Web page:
Cassutt Special

The Cassutt racer is the most prolific pylon racers in the world. The design and its derivatives dominated the Formula One world until newer concepts such as Nemesis came along.

While employed as an airline pilot, Captain Tom Cassutt of Huntington, Long Island, designed and built a small single-seat racing aircraft known as the Cassutt Special #1 in 1954. Based on Steve Wittman's "Buster" design, the Cassutt Special won the 1958 National Air Racing Championships. In 1959, Cassutt completed a smaller aircraft along the same lines known as the Cassutt Special #2. Plans of both aircraft were made available to amateur constructors and as a result many Cassutt Specials were, and are still, being built.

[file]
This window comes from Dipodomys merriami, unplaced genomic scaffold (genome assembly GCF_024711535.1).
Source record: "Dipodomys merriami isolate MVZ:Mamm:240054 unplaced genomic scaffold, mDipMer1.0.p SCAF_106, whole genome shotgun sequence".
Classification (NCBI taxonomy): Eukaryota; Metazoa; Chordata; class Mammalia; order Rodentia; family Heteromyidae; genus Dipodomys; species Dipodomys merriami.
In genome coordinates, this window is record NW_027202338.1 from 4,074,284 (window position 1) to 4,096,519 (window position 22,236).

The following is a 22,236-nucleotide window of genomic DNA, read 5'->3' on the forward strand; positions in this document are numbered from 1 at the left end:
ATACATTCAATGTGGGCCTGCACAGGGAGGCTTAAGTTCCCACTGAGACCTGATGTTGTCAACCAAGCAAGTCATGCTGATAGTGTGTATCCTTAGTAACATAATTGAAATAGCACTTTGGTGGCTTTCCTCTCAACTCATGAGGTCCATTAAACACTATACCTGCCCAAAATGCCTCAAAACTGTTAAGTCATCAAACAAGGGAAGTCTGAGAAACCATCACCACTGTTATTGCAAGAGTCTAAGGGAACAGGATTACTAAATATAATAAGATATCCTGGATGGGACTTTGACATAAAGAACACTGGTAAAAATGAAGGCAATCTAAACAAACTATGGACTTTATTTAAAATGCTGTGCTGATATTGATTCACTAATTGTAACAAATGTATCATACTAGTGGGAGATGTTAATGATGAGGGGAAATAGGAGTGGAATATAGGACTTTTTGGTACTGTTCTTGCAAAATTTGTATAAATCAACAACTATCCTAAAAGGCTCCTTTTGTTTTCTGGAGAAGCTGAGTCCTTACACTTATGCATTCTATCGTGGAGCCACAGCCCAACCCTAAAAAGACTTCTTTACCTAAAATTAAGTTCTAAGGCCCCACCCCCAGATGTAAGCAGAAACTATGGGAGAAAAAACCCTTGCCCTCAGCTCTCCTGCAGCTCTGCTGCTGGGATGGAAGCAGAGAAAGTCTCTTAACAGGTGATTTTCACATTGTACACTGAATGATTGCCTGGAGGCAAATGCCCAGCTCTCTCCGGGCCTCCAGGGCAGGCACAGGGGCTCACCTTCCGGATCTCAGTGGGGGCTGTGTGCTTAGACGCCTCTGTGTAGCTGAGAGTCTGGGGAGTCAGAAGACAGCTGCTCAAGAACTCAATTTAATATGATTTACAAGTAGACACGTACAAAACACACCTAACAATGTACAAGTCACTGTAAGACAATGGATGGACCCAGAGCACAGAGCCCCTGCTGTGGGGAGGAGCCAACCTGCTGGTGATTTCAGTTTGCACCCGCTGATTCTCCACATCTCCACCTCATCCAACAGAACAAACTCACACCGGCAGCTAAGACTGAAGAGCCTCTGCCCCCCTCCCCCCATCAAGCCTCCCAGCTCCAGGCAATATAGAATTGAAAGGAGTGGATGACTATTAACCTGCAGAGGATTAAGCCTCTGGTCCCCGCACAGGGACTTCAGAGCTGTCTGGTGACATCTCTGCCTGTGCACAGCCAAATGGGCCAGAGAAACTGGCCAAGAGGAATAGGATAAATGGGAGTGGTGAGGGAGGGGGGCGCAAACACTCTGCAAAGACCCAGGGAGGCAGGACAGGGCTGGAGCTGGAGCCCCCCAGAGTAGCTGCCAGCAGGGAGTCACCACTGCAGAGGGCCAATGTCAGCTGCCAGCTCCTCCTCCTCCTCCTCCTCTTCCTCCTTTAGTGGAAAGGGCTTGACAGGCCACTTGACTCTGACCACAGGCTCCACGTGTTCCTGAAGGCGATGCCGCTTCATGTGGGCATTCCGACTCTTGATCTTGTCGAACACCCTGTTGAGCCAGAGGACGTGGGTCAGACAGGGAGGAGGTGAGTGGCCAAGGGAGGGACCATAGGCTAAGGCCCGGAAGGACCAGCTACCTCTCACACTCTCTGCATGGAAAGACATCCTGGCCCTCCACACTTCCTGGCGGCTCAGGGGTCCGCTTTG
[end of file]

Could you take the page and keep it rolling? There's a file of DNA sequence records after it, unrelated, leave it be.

The Cassutt was a single-place, cantilevered mid-wing Formula One sport racer. It was a simple to construct steel-tube, wood and fabric airplane stressed for aerobatics to 12 G's. This very popular racing design is inexpensive yet it offers high performance. The fuselage, engine mount, tail and ailerons are constructed of steel tubing. The wing is all-wood with the spar a simple flat piece of spruce laminations. The 18 ribs are identical and of spruce truss construction. The wing skin is thin plywood.

Wingspan: 14' 11"
Length: 16'
Engine: 85hp C-85 Continental
Top Speed: 230 mph
Weight: 526 lbs